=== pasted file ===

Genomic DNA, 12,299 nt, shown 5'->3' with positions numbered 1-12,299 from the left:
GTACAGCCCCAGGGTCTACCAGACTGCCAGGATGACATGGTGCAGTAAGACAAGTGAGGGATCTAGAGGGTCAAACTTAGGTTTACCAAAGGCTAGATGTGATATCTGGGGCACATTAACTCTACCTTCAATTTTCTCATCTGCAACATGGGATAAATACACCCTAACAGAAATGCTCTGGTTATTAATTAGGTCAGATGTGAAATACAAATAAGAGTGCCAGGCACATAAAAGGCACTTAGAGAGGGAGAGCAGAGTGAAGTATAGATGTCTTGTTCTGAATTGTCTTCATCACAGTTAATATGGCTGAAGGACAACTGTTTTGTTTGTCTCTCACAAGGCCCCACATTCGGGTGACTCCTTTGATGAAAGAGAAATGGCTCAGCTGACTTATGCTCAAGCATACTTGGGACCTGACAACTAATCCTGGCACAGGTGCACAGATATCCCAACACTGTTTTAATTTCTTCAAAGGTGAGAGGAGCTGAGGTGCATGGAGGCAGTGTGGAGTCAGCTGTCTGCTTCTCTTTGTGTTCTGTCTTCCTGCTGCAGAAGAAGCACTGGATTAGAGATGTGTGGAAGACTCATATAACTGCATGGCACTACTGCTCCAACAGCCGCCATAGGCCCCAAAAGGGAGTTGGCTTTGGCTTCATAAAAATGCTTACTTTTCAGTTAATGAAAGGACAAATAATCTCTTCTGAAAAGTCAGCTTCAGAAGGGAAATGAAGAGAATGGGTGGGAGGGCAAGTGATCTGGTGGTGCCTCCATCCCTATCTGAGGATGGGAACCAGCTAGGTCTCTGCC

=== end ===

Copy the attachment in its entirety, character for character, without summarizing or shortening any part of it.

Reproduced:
Genomic DNA, 12,299 nt, shown 5'->3' with positions numbered 1-12,299 from the left:
GTACAGCCCCAGGGTCTACCAGACTGCCAGGATGACATGGTGCAGTAAGACAAGTGAGGGATCTAGAGGGTCAAACTTAGGTTTACCAAAGGCTAGATGTGATATCTGGGGCACATTAACTCTACCTTCAATTTTCTCATCTGCAACATGGGATAAATACACCCTAACAGAAATGCTCTGGTTATTAATTAGGTCAGATGTGAAATACAAATAAGAGTGCCAGGCACATAAAAGGCACTTAGAGAGGGAGAGCAGAGTGAAGTATAGATGTCTTGTTCTGAATTGTCTTCATCACAGTTAATATGGCTGAAGGACAACTGTTTTGTTTGTCTCTCACAAGGCCCCACATTCGGGTGACTCCTTTGATGAAAGAGAAATGGCTCAGCTGACTTATGCTCAAGCATACTTGGGACCTGACAACTAATCCTGGCACAGGTGCACAGATATCCCAACACTGTTTTAATTTCTTCAAAGGTGAGAGGAGCTGAGGTGCATGGAGGCAGTGTGGAGTCAGCTGTCTGCTTCTCTTTGTGTTCTGTCTTCCTGCTGCAGAAGAAGCACTGGATTAGAGATGTGTGGAAGACTCATATAACTGCATGGCACTACTGCTCCAACAGCCGCCATAGGCCCCAAAAGGGAGTTGGCTTTGGCTTCATAAAAATGCTTACTTTTCAGTTAATGAAAGGACAAATAATCTCTTCTGAAAAGTCAGCTTCAGAAGGGAAATGAAGAGAATGGGTGGGAGGGCAAGTGATCTGGTGGTGCCTCCATCCCTATCTGAGGATGGGAACCAGCTAGGTCTCTGCC